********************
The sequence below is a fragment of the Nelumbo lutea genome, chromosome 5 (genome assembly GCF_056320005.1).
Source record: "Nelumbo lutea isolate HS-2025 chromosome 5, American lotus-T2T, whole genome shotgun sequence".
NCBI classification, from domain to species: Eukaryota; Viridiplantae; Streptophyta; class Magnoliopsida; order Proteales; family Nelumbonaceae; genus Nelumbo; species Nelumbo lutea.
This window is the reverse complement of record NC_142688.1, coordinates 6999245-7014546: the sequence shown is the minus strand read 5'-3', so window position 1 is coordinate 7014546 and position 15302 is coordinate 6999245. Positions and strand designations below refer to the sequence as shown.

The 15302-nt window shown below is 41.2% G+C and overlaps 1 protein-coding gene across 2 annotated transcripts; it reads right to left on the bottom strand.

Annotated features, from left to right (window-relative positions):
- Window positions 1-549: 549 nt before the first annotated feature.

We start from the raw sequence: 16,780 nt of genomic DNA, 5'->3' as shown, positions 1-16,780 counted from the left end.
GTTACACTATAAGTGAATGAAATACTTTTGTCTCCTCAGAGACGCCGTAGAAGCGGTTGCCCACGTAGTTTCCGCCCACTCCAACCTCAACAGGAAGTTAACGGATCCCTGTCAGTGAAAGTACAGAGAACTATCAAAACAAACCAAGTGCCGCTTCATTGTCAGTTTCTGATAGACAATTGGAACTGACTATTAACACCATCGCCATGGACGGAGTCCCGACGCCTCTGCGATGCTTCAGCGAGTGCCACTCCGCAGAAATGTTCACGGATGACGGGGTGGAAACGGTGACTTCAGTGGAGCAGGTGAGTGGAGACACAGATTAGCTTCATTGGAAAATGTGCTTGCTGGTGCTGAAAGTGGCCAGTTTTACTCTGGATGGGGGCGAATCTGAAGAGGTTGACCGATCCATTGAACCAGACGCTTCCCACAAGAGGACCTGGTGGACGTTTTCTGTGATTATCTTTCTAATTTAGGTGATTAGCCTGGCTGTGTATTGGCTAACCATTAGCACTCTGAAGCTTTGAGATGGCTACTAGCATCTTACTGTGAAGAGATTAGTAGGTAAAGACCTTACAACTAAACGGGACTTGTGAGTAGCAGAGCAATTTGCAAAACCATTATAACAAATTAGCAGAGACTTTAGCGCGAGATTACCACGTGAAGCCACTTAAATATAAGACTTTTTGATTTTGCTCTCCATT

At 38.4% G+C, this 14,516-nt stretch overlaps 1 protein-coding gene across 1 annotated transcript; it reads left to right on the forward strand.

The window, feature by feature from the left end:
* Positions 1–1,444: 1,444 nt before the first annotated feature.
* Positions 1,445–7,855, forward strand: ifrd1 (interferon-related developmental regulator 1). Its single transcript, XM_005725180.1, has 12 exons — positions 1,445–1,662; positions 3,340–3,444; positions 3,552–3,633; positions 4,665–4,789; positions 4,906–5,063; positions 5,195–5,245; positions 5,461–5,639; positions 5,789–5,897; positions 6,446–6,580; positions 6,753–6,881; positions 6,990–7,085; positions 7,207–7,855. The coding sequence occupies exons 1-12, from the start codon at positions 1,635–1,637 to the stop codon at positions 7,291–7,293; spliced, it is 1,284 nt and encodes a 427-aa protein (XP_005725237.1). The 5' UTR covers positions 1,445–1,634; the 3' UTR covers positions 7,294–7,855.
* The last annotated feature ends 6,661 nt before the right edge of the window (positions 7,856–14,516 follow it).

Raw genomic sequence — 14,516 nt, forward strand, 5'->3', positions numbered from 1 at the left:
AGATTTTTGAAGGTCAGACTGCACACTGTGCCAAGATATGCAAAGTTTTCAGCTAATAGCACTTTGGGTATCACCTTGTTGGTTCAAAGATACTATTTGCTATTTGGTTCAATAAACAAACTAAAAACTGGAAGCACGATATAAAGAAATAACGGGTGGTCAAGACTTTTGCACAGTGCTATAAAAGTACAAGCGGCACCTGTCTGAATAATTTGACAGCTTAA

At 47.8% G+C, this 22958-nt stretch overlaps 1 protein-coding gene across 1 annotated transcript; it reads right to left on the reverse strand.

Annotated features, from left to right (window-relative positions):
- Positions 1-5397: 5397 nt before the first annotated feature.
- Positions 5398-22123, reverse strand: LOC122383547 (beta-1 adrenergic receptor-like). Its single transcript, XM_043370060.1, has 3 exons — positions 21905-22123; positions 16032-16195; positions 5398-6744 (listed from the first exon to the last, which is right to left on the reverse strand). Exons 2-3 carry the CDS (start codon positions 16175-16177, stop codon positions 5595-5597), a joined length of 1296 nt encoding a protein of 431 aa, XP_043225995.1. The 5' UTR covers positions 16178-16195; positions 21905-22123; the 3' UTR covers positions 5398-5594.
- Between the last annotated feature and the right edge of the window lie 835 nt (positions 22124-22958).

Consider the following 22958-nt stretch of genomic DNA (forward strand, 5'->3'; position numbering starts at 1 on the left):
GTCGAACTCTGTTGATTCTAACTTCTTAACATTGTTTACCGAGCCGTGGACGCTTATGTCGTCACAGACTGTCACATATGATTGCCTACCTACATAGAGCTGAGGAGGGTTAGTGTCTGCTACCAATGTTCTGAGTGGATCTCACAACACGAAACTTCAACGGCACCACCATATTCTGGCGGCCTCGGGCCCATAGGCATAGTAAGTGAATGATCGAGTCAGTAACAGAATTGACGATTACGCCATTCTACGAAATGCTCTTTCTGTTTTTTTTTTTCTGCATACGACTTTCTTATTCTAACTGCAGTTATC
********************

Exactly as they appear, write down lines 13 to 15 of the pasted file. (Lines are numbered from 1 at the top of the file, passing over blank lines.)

* Positions 1,445–7,855, forward strand: ifrd1 (interferon-related developmental regulator 1). Its single transcript, XM_005725180.1, has 12 exons — positions 1,445–1,662; positions 3,340–3,444; positions 3,552–3,633; positions 4,665–4,789; positions 4,906–5,063; positions 5,195–5,245; positions 5,461–5,639; positions 5,789–5,897; positions 6,446–6,580; positions 6,753–6,881; positions 6,990–7,085; positions 7,207–7,855. The coding sequence occupies exons 1-12, from the start codon at positions 1,635–1,637 to the stop codon at positions 7,291–7,293; spliced, it is 1,284 nt and encodes a 427-aa protein (XP_005725237.1). The 5' UTR covers positions 1,445–1,634; the 3' UTR covers positions 7,294–7,855.
* The last annotated feature ends 6,661 nt before the right edge of the window (positions 7,856–14,516 follow it).

Raw genomic sequence — 14,516 nt, forward strand, 5'->3', positions numbered from 1 at the left: